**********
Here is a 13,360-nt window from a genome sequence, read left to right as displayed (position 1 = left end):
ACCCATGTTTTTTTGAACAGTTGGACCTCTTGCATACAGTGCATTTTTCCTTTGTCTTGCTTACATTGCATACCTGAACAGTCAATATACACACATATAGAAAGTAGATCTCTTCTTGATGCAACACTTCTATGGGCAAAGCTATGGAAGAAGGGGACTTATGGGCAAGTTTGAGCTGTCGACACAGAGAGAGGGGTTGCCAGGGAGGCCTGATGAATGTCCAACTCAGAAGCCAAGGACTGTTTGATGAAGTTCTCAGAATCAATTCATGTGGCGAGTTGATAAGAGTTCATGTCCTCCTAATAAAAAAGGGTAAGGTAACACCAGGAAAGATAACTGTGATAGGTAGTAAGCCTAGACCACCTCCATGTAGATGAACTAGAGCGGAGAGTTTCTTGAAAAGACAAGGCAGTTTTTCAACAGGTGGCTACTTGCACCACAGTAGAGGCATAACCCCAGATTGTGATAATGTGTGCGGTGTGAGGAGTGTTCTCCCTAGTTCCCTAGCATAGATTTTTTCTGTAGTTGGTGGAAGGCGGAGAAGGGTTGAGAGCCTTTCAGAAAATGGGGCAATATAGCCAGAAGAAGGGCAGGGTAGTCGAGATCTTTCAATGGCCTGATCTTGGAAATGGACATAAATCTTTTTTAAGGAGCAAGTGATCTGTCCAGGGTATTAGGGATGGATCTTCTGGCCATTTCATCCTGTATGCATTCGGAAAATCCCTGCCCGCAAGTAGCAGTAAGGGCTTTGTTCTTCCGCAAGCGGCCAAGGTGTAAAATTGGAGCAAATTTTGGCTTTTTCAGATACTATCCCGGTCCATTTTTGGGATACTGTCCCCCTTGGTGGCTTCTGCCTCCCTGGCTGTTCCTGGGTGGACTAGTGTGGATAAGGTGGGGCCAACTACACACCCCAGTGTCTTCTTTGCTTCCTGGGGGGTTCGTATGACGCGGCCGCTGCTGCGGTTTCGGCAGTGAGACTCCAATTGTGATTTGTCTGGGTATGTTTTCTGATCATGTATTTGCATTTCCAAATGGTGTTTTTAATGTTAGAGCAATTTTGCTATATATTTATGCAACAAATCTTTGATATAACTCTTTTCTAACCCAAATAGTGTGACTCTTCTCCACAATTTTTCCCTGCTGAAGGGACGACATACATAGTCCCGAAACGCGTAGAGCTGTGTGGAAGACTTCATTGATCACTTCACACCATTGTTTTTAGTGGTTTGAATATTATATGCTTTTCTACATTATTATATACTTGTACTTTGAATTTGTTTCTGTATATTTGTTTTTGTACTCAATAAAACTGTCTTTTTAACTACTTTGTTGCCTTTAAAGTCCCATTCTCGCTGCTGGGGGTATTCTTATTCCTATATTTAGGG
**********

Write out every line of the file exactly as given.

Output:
Here is a 13,360-nt window from a genome sequence, read left to right as displayed (position 1 = left end):
ACCCATGTTTTTTTGAACAGTTGGACCTCTTGCATACAGTGCATTTTTCCTTTGTCTTGCTTACATTGCATACCTGAACAGTCAATATACACACATATAGAAAGTAGATCTCTTCTTGATGCAACACTTCTATGGGCAAAGCTATGGAAGAAGGGGACTTATGGGCAAGTTTGAGCTGTCGACACAGAGAGAGGGGTTGCCAGGGAGGCCTGATGAATGTCCAACTCAGAAGCCAAGGACTGTTTGATGAAGTTCTCAGAATCAATTCATGTGGCGAGTTGATAAGAGTTCATGTCCTCCTAATAAAAAAGGGTAAGGTAACACCAGGAAAGATAACTGTGATAGGTAGTAAGCCTAGACCACCTCCATGTAGATGAACTAGAGCGGAGAGTTTCTTGAAAAGACAAGGCAGTTTTTCAACAGGTGGCTACTTGCACCACAGTAGAGGCATAACCCCAGATTGTGATAATGTGTGCGGTGTGAGGAGTGTTCTCCCTAGTTCCCTAGCATAGATTTTTTCTGTAGTTGGTGGAAGGCGGAGAAGGGTTGAGAGCCTTTCAGAAAATGGGGCAATATAGCCAGAAGAAGGGCAGGGTAGTCGAGATCTTTCAATGGCCTGATCTTGGAAATGGACATAAATCTTTTTTAAGGAGCAAGTGATCTGTCCAGGGTATTAGGGATGGATCTTCTGGCCATTTCATCCTGTATGCATTCGGAAAATCCCTGCCCGCAAGTAGCAGTAAGGGCTTTGTTCTTCCGCAAGCGGCCAAGGTGTAAAATTGGAGCAAATTTTGGCTTTTTCAGATACTATCCCGGTCCATTTTTGGGATACTGTCCCCCTTGGTGGCTTCTGCCTCCCTGGCTGTTCCTGGGTGGACTAGTGTGGATAAGGTGGGGCCAACTACACACCCCAGTGTCTTCTTTGCTTCCTGGGGGGTTCGTATGACGCGGCCGCTGCTGCGGTTTCGGCAGTGAGACTCCAATTGTGATTTGTCTGGGTATGTTTTCTGATCATGTATTTGCATTTCCAAATGGTGTTTTTAATGTTAGAGCAATTTTGCTATATATTTATGCAACAAATCTTTGATATAACTCTTTTCTAACCCAAATAGTGTGACTCTTCTCCACAATTTTTCCCTGCTGAAGGGACGACATACATAGTCCCGAAACGCGTAGAGCTGTGTGGAAGACTTCATTGATCACTTCACACCATTGTTTTTAGTGGTTTGAATATTATATGCTTTTCTACATTATTATATACTTGTACTTTGAATTTGTTTCTGTATATTTGTTTTTGTACTCAATAAAACTGTCTTTTTAACTACTTTGTTGCCTTTAAAGTCCCATTCTCGCTGCTGGGGGTATTCTTATTCCTATATTTAGGG